3. Girls kicking butt without having to be ‘Strong Female Characters’
  4. The recognition of bisexual people existing
  5. Rushed teenaged hook-ups
  6. Homeschoolers who aren’t socially awkward, super religious or delinquents
  7. Different (and complimentary) descriptions for brown eyes
  8. Flirty characters who can exist without being shamed to death for their behavior
  9. Boarding schools where kids actually go to class
  10. “Sensitive” guys who don’t run their fingers through your hair and write you poetry
  11. Minorities being described beyond their race (Black kids, Asians, Mexicans, etc.)
  12. Gay dudes who have straight guy friends
  13. People who LIKE having red hair
  14. Girls who play video games for fun
  15. Crazy main characters with normal best friends
  16. LGBT characters
  17. Teen pregnancy and abortion conflicts
  18. References/memes
  19. Fetishes
  20. Fewer cliches
  21. YA without any romance
  22. Talking about test results
  23. Getting each other off without intercourse
  24. More  masturbation
  25. Female masturbation treated as a matter of fact and without sappy ceremony — like male masturbation
  26. Masturbation being talked about/thought about during partnered sex
  27. More variety and less romance in sex scenes
  28. Injuries that take a plausible amount of time to heal
  29. More communication around and during sex
  30. Getting comfortable with each other’s bodies
  31. Non-sassy-best-friend gay characters
  32. Fight scenes that are sad on both ends
  33. More girls on receiving end of oral sex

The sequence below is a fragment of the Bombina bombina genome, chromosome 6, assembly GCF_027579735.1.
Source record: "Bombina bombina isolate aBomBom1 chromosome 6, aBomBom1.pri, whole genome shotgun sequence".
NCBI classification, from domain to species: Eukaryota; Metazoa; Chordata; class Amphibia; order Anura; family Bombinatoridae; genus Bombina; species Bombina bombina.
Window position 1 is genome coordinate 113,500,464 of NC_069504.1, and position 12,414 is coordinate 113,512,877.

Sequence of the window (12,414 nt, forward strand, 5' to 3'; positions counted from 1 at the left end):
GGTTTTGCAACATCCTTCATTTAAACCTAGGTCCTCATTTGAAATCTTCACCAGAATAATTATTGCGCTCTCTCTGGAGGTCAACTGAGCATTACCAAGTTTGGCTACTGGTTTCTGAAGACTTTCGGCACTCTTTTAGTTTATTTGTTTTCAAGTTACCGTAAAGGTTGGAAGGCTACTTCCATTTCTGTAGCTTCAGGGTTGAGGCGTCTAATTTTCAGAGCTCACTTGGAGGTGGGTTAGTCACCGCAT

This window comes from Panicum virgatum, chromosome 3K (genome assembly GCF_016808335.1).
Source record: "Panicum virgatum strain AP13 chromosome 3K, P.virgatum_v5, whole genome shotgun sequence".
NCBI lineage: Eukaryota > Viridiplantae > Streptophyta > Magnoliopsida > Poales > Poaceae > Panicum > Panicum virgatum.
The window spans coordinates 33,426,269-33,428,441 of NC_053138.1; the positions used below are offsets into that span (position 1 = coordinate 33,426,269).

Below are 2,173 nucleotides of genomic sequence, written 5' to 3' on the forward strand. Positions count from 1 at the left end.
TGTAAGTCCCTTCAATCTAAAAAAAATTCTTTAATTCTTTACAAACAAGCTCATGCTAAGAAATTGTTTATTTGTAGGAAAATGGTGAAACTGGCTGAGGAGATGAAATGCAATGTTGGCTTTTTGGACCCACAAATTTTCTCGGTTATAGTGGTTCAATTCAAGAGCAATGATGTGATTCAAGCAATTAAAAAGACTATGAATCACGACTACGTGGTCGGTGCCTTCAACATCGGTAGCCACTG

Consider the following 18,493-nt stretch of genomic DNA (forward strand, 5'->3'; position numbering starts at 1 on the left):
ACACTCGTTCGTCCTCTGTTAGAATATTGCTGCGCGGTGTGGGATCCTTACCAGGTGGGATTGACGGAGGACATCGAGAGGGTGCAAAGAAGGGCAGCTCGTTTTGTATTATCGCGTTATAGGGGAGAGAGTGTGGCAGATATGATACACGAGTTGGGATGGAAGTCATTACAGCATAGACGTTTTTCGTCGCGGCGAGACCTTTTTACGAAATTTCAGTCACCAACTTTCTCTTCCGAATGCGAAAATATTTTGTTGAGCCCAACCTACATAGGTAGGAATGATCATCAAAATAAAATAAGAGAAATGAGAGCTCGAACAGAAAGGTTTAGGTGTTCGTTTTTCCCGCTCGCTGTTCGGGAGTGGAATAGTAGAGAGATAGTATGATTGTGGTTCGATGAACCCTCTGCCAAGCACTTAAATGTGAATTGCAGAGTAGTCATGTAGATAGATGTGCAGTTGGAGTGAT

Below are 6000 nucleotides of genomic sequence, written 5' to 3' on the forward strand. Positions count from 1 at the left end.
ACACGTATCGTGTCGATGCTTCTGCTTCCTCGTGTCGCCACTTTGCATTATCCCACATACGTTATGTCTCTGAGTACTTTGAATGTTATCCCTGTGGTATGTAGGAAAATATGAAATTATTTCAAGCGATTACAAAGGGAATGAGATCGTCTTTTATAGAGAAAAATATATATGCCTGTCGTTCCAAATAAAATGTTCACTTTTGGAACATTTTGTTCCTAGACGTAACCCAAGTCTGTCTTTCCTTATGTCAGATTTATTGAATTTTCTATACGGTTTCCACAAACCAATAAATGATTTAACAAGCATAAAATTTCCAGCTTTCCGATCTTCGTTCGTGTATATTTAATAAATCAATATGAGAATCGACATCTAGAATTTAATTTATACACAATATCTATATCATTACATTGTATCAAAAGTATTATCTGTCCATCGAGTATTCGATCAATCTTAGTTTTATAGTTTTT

34. Realistic relationship building
  35. Multiracial relationships
  36. Threesomes
  37. More characters questioning their sexuality
  38. Long-lasting, established relationships
  39. Bad dancing at dances
  40. More trans characters
  41. Bad yearbook photos
  42. Awkward sex
  43. Girls’ perspectives on guys’ penis size
  44. Mutual enjoyment
  45. Mutual amazement during sex–“what the hell are we doing?”
  46. Guys being called sluts
  47. Good, accurate non-heterosexual sex scenes
  48. Opinions and doubts about embarking on non-hetero sex
  49. Verbal abuse
  50. Non-cliched seduction
  51. Detailed rape scenes
  52. Sexual fantasies
  53. More thought processes during fighting and sex
  54. More friend conversations about sexual experience
  55. Bisexual, pansexual struggles and confusion
  56. LGBTQ relationships that are not judged
  57. Dumb arguments that seem like a big deal

Looks like you’ve got a job ahead of you, YA writers! Go forth and get some!

(p.s. those who write paranormal/fantasy stories might also enjoy this list: Paranormal Stories We’d Like To See)




On Genre Snobbery


Figure 1. Jesus Fucking Christ Already